From a purely scientific point of view, I’m fascinated by the reactions it’s garnered among atheists, including my own psychological machinations on the matter. That it will offend kooks like Bill Donohue is a given and doesn’t really concern me. Some people are just professional “offendees”, if that’s a word.

    But I’m actually curious to see how my moderately Catholic family and friends will react. I’m curious if they’ll even hear about it, and if so, how the news reaches them. I’m wondering if it will make them think, get angry, change their minds, etc.

    It’s very provocative. And from that standpoint, while I would not desecrate the crackers (cracksecrate?), I fully support PZ’s right to do so under the right of free expression.

    And as an aside, who cares how this “makes atheists look”? If people choose to stereotype me based on their failed understanding of one atheist’s actions, that’s their problem, not mine.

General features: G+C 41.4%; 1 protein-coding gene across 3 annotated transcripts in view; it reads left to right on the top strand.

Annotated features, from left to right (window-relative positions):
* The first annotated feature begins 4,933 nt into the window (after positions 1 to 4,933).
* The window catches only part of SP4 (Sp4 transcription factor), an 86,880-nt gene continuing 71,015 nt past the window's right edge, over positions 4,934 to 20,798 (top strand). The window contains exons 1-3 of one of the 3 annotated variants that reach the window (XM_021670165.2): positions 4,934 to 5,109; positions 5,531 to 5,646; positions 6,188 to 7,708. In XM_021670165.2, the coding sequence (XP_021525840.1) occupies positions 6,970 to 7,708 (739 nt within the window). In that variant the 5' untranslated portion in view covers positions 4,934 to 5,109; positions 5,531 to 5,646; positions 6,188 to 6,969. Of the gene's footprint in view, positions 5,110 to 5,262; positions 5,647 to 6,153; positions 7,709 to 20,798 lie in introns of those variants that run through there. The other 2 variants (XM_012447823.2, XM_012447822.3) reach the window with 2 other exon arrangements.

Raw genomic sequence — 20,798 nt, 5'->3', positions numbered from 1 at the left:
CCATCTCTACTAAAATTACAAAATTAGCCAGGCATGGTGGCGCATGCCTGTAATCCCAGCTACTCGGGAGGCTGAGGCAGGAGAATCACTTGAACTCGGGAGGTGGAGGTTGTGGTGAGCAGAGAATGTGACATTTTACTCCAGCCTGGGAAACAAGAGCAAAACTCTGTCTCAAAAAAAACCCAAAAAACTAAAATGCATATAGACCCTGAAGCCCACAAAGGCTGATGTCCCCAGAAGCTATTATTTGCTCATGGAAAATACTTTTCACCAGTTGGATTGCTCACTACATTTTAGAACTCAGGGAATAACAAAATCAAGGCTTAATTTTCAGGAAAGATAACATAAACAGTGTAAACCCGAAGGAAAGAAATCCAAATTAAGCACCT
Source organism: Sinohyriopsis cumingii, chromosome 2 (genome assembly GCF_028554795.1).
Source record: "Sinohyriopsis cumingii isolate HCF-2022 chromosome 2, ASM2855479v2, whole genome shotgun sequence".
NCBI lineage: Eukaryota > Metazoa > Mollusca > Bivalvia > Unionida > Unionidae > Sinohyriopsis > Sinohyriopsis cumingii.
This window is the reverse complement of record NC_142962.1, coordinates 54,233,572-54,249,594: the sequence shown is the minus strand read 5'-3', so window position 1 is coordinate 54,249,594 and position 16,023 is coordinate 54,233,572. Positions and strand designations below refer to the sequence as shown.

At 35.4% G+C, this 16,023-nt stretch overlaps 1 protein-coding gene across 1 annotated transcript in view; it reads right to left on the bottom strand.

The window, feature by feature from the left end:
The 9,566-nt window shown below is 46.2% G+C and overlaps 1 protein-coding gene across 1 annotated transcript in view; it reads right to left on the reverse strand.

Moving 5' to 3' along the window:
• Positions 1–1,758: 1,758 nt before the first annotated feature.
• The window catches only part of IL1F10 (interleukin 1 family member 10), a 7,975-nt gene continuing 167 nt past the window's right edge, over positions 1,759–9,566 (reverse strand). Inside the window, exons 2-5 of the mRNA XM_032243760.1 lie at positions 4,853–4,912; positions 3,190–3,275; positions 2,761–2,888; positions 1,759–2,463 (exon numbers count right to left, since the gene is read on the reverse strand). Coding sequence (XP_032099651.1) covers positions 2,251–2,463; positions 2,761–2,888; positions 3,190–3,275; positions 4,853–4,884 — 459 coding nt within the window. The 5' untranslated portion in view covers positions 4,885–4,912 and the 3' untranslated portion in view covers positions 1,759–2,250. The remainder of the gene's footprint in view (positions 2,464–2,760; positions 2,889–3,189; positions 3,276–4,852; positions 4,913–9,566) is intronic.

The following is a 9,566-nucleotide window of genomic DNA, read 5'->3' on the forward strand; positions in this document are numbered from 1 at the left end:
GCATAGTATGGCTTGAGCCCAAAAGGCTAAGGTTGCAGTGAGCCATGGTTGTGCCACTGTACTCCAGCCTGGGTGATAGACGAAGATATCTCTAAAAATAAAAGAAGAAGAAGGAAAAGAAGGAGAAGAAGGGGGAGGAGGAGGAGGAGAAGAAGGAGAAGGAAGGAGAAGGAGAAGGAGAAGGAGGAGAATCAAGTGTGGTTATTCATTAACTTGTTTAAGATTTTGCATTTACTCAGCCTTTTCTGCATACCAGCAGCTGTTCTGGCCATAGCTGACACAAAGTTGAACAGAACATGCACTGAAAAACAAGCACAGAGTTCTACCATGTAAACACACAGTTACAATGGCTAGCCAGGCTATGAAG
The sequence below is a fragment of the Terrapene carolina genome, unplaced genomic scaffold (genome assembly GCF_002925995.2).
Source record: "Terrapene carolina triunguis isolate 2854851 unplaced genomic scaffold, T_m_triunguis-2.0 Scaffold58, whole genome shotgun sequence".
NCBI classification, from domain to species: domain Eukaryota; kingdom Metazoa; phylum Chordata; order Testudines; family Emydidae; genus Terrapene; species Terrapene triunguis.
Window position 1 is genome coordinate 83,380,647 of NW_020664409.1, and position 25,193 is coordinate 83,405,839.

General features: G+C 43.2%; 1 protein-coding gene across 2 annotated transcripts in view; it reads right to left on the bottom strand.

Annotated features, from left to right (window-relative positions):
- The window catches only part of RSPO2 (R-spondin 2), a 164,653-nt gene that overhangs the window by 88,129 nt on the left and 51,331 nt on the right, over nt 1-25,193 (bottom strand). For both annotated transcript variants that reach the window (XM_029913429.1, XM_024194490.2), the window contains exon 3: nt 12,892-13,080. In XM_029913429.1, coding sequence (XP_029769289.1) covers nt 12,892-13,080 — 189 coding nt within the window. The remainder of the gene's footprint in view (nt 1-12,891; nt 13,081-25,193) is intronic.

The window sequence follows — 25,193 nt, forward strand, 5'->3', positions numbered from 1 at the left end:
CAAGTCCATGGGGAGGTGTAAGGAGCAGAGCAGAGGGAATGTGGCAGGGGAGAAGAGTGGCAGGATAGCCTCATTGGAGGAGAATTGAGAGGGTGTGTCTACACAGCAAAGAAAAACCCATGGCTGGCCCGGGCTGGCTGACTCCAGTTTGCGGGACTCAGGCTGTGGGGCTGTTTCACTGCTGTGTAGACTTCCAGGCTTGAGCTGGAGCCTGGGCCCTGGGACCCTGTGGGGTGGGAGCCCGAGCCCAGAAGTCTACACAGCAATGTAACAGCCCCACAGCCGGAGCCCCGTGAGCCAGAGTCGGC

• Ron in Houston

    Adrian

    Perhaps you’re right I just don’t get it. I don’t understand why absurdity should be repaid with absurdity. Don’t you honestly think that any non-Catholic would view death threats over a cracker as hypocrisy? I’d venture to guess that a bunch of practicing Catholics would probably see it as absurd.

    I’m all for pointing out absurdity and hypocrisy. However intentionally disabusing someone or their beliefs just doesn’t need to be done. It was enough for PZ just to point it out the death threats against the UCF student.

    I believe in treating people with dignity. Even if I find them stupid, dumb or criminal. I guess I’m just simple and follow the old maxim that two wrongs don’t make a right.

    So maybe you’re right, I don’t get it.

  • Siamang

    DUMBASS. Go out and do something productive for the world. For *ONCE*.

    Yeah, go be a science teacher or something…..

    Oh wait.

  • http://thatatheistguysblog.blogspot.com/ NYCatheist
  • Ron in Houston